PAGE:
When And How To Tell Jokes
( Originally Published Early 1900's )
It is not unusual for a group to spend an hour or more in exchanging jokes or stories, but such conversation soon be-comes wearisome and ceases to please. Don't add your story unless it is better than any that have been told and you are sure that too many have not al-ready been related. Re-member that any story should be told only if it is interesting, if it is relevant, if it is in good taste, and if it has a good point.
Don't laugh at your own joke, at least until everyone else has shown that he liked it. Don't giggle all the way through a story or laugh before you come to the point. Don't lose the point of the story as did a young woman who said to her brother:
"You're a salesman so you'll like this story. A salesman came into his office at night and someone asked him how he felt. He said, `Pretty independent; I didn't sell anyone anything today.' "
"You mean," replied her brother, "that he said, `I didn't take orders from anyone today.' "
When you have told a story successfully, don't tempt Fate by telling another immediately. Turn the spotlight of attention on someone else by saying, for example, "John, what was the story about your guide in Italy last year? That was even more amusing than my experience."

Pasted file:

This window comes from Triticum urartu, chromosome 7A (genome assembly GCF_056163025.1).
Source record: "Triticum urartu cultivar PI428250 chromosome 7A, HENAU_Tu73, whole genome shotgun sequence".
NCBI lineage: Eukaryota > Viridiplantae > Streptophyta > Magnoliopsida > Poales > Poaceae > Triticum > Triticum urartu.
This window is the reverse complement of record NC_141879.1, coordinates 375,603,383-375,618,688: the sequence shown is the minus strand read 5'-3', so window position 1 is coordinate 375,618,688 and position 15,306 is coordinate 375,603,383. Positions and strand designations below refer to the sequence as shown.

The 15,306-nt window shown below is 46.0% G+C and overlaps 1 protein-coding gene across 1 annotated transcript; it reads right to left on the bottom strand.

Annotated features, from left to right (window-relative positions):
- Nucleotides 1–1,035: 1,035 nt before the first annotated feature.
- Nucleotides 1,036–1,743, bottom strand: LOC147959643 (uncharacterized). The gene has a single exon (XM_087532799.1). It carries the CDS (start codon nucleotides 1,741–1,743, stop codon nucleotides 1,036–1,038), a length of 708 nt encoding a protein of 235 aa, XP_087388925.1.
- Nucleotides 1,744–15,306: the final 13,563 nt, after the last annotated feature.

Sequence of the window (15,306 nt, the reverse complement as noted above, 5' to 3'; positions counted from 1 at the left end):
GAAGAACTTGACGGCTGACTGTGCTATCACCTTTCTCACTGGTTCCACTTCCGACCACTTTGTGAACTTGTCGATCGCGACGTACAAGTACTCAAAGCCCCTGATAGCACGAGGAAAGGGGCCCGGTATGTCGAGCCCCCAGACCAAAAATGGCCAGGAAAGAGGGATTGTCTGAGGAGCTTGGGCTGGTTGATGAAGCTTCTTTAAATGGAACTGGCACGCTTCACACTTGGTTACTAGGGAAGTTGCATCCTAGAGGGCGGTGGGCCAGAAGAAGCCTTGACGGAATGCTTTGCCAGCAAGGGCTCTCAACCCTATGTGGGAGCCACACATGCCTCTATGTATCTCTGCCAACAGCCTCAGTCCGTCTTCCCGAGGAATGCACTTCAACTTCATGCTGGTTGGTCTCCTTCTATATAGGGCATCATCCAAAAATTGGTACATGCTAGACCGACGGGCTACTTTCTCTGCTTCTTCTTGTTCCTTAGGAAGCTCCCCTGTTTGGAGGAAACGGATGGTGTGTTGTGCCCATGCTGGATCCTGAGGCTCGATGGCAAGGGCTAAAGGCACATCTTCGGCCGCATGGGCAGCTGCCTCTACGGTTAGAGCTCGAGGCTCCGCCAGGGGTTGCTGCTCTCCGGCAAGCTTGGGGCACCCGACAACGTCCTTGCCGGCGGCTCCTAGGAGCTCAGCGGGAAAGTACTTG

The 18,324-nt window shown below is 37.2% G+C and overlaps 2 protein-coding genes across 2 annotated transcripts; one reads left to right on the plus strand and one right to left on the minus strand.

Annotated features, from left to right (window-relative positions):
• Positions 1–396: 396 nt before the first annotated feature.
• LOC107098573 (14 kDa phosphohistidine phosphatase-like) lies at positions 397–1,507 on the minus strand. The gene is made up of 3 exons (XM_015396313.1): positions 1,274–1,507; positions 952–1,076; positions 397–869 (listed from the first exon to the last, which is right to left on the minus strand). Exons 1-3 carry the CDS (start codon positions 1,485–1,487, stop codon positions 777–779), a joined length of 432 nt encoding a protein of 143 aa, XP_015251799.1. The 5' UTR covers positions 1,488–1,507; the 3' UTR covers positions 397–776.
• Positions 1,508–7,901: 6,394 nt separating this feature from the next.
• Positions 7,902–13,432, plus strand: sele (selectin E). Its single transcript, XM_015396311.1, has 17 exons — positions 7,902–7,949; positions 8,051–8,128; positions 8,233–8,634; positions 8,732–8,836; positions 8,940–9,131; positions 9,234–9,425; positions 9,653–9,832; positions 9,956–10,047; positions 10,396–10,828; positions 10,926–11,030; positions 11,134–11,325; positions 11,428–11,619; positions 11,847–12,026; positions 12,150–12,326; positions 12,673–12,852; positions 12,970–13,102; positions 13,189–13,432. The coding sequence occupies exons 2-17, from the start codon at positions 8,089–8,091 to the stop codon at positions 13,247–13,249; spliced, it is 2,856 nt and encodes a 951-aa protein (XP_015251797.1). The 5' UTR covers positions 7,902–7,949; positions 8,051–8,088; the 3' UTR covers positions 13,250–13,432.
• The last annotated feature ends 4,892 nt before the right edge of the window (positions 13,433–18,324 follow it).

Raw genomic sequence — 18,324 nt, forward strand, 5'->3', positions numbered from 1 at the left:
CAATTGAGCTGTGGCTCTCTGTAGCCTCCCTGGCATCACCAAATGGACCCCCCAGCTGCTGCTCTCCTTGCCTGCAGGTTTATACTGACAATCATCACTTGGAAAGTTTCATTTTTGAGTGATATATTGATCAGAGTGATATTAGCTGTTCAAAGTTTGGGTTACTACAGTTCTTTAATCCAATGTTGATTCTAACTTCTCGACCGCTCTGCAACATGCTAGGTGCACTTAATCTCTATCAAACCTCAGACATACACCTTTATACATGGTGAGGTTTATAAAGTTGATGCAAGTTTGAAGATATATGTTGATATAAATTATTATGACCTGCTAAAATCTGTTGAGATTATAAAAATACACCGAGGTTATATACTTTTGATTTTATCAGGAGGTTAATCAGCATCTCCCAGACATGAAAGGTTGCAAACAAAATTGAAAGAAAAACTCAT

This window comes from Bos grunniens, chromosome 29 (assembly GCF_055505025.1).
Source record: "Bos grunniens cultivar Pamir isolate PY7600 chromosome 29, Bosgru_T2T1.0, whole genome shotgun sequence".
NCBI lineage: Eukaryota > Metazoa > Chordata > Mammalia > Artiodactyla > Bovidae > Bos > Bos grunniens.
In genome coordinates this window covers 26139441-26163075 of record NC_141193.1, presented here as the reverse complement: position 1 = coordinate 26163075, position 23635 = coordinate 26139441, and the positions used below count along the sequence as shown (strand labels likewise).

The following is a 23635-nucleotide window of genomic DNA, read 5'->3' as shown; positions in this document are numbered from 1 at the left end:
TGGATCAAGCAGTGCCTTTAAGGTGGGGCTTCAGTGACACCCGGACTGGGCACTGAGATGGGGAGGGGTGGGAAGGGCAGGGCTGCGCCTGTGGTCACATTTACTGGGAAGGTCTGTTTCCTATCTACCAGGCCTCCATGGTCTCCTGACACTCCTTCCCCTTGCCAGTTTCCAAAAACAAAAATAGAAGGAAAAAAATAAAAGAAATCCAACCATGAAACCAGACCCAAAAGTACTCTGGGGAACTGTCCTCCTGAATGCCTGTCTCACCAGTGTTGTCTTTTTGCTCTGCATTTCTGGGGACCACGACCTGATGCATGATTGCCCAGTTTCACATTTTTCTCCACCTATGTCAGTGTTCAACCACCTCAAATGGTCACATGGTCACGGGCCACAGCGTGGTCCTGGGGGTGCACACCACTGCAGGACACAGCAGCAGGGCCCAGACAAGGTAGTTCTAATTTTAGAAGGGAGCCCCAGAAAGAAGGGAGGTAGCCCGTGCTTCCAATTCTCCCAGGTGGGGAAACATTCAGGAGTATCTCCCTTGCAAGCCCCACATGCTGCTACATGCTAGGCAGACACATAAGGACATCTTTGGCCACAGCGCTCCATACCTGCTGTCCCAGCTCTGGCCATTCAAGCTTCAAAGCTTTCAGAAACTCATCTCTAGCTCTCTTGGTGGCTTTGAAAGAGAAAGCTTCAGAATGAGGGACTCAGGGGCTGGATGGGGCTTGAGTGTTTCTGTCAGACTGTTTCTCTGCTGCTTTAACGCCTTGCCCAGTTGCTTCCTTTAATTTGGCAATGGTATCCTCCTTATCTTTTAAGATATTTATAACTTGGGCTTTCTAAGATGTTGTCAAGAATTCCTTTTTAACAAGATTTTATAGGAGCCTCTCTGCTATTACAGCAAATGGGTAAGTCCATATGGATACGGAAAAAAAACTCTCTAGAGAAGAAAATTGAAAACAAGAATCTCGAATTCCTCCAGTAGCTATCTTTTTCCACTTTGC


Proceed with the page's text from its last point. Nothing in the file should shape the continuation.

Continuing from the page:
If John doesn't tell his story exactly as you think he should, don't correct him or attempt to add details. It is his story. Courtesy demands that you let him tell it as he will.
Don't Wander From Your Subject
When you tell a story or relate an incident, leave out irrelevant details and make every statement support or give impetus to the action. Never be guilty of letting each statement lead you into a by-path so that you finally are far away from the original point you wished to make. Mrs. W., for example, started to tell about her amusing experience during her first golf lesson, but she lost her way:
There I stood in my new golfing costume, with my new bag and clubs but without the vaguest idea of what to say or do. The pro came over to me—he's Scotch—I just love to hear a Scotchman talk, don't you? I remember when I was in Edinburgh—that's a darling place—we stayed right across from the castle .. .
Although the recital continued for some time, she never did get back to the story of her golf lesson.